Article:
Richmond Station

Saturday night I had one of the best dinners that I have eaten in a very long time. Perhaps it was our seats (an open window allowed us to view the kitchen) or the extremely knowledgable servers (the explained each dish in detail when dropping it off) or the company I was with (good conversation is never a bad thing) but it was in a word-superb!

Richmond Station, is being toted as the best new restaurant in Toronto and luckily we managed to get early reservations on a Saturday night before heading to see Metric at the Air Canada Centre. The decor is modelled after a subways station, with white subway tiles lining the walls and old black and white prints on the walls that were taken from the Toronto City’s archives. There are four dining areas-a tavern style bar on the main floor with a bar and long high tables, a dining room upstairs, a chef’s table that overlooks the open window to the kitchen, and a pantry area for private parties-complete with a wall of house cured meats. The restaurant is the brain-child of Carl Heinrich and Ryan Donovan, formally of Marben. Their take on honest, good food is refreshing. Their food is not trying too hard, it is simple and the flavours are mouthwatering. They purchase whole animals and use every part of it from mains to cured meats. It is a farm-to-table restaurant that uses the best ingredients possible-a style of eating that is very important to me.

After sitting down, we looked over their wine list and settled on a Valpolicella which was not too sweet with a lingering aftertaste and a smooth finish. After a few sips we got down to business and ordered our starters. I had heard previously from a friend of mine that the oysters were “the best they have ever had” so we eagerly ordered a round ($3.5 each). They came with freshly grated horseradish and three house made sauces-a red wine and shallot dressing, a hot sauce that had a nice kick, and a cocktail sauce. They were salty, briny and dense. Although they were not the best ones I have ever had they were pretty fantastic.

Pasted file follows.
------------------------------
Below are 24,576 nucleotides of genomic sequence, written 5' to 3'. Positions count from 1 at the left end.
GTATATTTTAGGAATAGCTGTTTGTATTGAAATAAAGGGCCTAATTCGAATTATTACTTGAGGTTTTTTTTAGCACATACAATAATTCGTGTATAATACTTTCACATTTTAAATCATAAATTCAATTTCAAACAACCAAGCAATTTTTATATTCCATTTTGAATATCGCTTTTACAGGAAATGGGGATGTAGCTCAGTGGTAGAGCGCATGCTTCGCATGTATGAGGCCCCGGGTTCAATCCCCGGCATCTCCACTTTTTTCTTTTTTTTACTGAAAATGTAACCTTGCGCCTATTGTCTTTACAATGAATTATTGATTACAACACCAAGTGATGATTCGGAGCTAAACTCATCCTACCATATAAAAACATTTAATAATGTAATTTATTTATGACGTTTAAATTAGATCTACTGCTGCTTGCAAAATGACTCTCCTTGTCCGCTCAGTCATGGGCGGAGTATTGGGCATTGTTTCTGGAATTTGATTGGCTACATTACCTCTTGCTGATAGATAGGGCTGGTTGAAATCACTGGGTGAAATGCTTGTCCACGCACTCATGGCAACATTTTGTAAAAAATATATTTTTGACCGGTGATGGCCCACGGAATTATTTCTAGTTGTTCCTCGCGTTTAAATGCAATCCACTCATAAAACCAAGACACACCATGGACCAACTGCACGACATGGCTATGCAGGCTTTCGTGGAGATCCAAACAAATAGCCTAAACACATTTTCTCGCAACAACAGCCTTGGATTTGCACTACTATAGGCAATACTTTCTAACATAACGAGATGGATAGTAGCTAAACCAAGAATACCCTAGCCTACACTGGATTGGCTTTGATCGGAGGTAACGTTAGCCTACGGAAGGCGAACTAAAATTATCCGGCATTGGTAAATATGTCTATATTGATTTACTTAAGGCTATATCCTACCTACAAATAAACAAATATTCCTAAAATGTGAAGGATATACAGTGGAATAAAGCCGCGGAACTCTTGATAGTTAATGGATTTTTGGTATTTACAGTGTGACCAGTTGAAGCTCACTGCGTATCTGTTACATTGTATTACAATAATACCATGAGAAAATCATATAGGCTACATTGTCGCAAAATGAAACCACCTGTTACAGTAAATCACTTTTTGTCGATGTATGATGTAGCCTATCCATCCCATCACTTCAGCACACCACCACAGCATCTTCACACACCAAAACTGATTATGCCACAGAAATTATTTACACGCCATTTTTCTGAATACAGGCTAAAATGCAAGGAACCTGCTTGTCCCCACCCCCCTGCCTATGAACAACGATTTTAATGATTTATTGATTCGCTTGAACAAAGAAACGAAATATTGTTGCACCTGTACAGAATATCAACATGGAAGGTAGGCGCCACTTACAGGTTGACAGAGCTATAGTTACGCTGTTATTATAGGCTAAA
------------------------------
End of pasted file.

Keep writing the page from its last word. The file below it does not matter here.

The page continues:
We were then brought the beef tartare ($13) and as a recovering vegetarian I questioned whether or not I would be able to eat the raw meat, however, a few minutes later I was happily shovelling it in to my mouth. Served with a perfect poached egg, live kale and hickory sticks it was like a grown-up version of steak and eggs.

For our mains we each ordered off of the nightly specials. I decided on seabream served on top of sauteed chard and carrots. The filet was huge and melted in my mouth and was offset perfectly by the slightly bitter greens. My friend decided on the venison done two ways-the leg that had been stewed and the neck. It was served on a sunchoke puree with cherries and pinenuts and while I was allowed only one bite it was sweet and gamey.


We decided to pass on dessert, considering I practically can never eat dessert for fear of gluten but I was too full to really eat anything else anyway. I cannot wait to go back! I want to try their burger (sans the bun) as it is being declared the best in the city at the moment. Matt would also love the antique decorations so I think he and I will have to make a date of it!

We headed out to the see Emily Haines rock out on stage for the last stop of the Metric Canadian tour and it was a great show. Lots of dancing-which we needed to work off our meals.


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